Ant-Man (Digital HD) Review
When I originally saw the first footage for Marvel’s Ant-Man, I have to admit I wasn’t exactly hyped to see the film on opening night. I always thought that Paul Rudd was a perfect casting choice to bring the larger than life character to the big screen, but the first few trailers just didn’t grab my attention and it seemed like the movie was having trouble finding its tone. Was this going to be an all-out comedy, or balance things out with a healthy dose of action and drama à la last year’s Guardians of the Galaxy? Thankfully, the finished product turned out to be one of Marvel’s most entertaining and original films to date, wrapping up Phase 2 nicely. Ant-Man is available now on Digital HD and will be coming to Blu-ray on December 8.
Paul Rudd knocks it out of the park in this immensely enjoyable action/comedy superhero film from Marvel Studios. Scott Lang (Rudd), a master thief with a heart of gold, teams up with Dr. Hank Pym (Michael Douglas) to stop a powerful weapon from getting into the hands of the malevolent Darren Cross (Corey Stoll), Pym’s former protege. Armed with the amazing shrinking and strength-boosting abilities of Pym’s Ant-Man suit, Lang aims to right the wrongs of his past and become a hero in the eyes of his daughter. If he can succeed, The Avengers might just have a spot open for him on their team.
It’s obvious from the outset of the film why Paul Rudd was chosen for the role – he’s one of few very actors who could make a criminal charming, and his spot-on comedic timing and chemistry with Michael Pena provide some of Ant-Man’s most memorable moments. Evangeline Lilly plays the part of Pym’s estranged daughter Hope quite well, offering up a few moments of badassery as she teaches Scott how to fight and use his newfound abilities. Michael Douglas plays the part of Dr. Hank Pym beautifully – you could feel the character’s sense of despair and regret about the events that caused both Hope and Darren Cross to distance themselves from him. And Corey Stoll plays Darren Cross with an intensity that really sells the character’s descent into madness, as he stops at nothing to recreate the Ant-Man technology just to sell it on the black market. The character may be a bit one-dimensional, but Stoll makes Cross both memorable and intimidating.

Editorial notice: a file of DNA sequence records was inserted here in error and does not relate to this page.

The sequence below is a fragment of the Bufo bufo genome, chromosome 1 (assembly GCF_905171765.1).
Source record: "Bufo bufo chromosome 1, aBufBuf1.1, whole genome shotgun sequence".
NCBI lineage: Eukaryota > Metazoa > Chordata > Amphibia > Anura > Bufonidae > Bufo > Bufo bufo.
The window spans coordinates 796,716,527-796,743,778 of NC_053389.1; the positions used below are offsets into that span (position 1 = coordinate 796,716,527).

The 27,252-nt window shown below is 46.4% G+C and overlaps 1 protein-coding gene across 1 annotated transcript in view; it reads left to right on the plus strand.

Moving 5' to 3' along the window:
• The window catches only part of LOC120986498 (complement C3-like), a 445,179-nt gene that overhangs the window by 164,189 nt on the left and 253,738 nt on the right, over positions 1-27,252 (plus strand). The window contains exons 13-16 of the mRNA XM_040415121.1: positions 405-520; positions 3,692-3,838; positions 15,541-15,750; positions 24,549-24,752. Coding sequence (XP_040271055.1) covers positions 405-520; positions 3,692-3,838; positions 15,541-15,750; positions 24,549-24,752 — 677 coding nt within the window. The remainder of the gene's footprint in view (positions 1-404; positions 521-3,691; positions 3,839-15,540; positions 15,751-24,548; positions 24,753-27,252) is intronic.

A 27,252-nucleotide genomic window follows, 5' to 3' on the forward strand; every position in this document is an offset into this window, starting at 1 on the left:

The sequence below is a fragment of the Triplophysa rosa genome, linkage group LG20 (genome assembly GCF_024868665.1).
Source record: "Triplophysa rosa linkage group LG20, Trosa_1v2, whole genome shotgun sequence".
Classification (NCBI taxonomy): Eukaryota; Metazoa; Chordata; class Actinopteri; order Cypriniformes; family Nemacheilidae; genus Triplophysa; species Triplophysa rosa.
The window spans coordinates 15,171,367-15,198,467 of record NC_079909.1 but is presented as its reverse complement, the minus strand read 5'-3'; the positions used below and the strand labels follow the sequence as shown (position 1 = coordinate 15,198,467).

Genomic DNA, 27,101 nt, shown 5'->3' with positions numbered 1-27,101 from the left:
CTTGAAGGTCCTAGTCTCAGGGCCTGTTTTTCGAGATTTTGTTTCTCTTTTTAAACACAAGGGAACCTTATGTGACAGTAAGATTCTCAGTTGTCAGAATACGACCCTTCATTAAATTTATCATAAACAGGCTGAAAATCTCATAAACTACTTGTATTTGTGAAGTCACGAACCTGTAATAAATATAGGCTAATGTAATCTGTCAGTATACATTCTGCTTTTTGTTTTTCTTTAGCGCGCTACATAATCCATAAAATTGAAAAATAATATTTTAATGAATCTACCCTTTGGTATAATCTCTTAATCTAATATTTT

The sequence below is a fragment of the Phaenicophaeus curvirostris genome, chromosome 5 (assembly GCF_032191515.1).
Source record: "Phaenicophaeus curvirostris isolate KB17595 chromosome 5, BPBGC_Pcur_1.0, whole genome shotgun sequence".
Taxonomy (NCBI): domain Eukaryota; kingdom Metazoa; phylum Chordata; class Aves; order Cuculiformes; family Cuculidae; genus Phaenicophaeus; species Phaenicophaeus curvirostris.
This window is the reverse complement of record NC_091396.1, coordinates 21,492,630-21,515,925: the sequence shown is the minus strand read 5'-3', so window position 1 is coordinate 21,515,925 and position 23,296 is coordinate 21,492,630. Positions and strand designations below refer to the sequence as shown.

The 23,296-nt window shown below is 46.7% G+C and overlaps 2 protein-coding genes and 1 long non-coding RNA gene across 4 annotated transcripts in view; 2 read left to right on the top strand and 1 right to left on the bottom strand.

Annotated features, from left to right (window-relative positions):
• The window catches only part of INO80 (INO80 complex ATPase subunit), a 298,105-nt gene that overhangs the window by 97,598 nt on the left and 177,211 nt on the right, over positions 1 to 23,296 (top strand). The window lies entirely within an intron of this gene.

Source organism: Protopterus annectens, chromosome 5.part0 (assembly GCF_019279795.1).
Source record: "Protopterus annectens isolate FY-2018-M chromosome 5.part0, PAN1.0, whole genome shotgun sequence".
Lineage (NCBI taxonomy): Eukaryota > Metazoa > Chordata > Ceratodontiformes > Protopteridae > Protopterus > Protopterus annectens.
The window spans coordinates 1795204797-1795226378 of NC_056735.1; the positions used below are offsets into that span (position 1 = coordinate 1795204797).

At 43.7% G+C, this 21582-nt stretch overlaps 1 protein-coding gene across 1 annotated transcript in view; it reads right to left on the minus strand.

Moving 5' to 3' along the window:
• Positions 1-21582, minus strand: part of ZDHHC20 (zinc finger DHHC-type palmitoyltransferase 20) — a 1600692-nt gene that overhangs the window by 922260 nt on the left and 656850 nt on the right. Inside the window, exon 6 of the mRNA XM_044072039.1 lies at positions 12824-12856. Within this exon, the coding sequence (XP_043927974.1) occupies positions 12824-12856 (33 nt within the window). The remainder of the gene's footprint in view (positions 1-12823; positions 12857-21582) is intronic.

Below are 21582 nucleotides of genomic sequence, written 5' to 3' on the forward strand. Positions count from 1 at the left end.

The first thing that caught my attention with Ant-Man were the impressive visual effects. The shrinking abilities of Ant-Man are well portrayed, allowing the audience to suspend disbelief long enough to become invested in Scott’s story. Aspects such as the digitally recreated bathroom where Scott first utilizes his shrinking powers are overflowing with detail, right down to the texture on the tiles, the grimy grout, and spiderwebs between the floorboards. It really helps sell the illusion, as you never feel as though Rudd is running in front of a green screen (although that’s obviously what happened).
Perhaps the most effective and remarkable use of CGI in Ant-Man is the de-aging effect used for Michael Douglas in flashback scenes – he looks just how you’d remember him from 80s films like Wall Street. A kickass battle against Falcon at Avengers HQ manages to effectively showcase Ant-Man’s abilities and paint him as a formidable fighter that could stand beside Captain America and Thor on the team. I should also mention that once again Marvel Studios’ costume designers are amazing; the Ant-Man suit from the original comics is difficult to translate to the big screen, but they absolutely nailed it, and the Yellowjacket suit may be even cooler.
Ant-Man’s Digital HD copy features extras like a gag reel, deleted scenes, and featurettes on the creation of the CGI sequences. There’s also a bit of backstory on the comic character’s origins and some commentary on the deleted scenes from the director and Paul Rudd. One of the deleted scenes, in which Scott Lang cases Pym’s house as a cable guy, was truly great and had me wondering why it was left on the cutting room floor.
Overall, Ant-Man is a surprising success – after the first trailer was met with a tepid reaction from fans, Marvel and director Peyton Reed managed to turn the tide and give us one of the most memorable and creative films in their lineup (and one of my new personal favorites). I’m thrilled to see lesser-known and more “out-there” characters like Ant-Man and Guardians of the Galaxy not only making their way to the silver screen, but finding great critical acclaim and financial success. As a longtime comic fan, I can’t wait to see Scott Lang teaming up alongside the Avengers (and Spider-Man!) in Captain America: Civil War – it’s one of those things I thought would never actually happen, and the kid in me couldn’t be more ecstatic. Ant-Man is available now on Digital HD and Disney Movies Anywhere – you can buy it now on Amazon.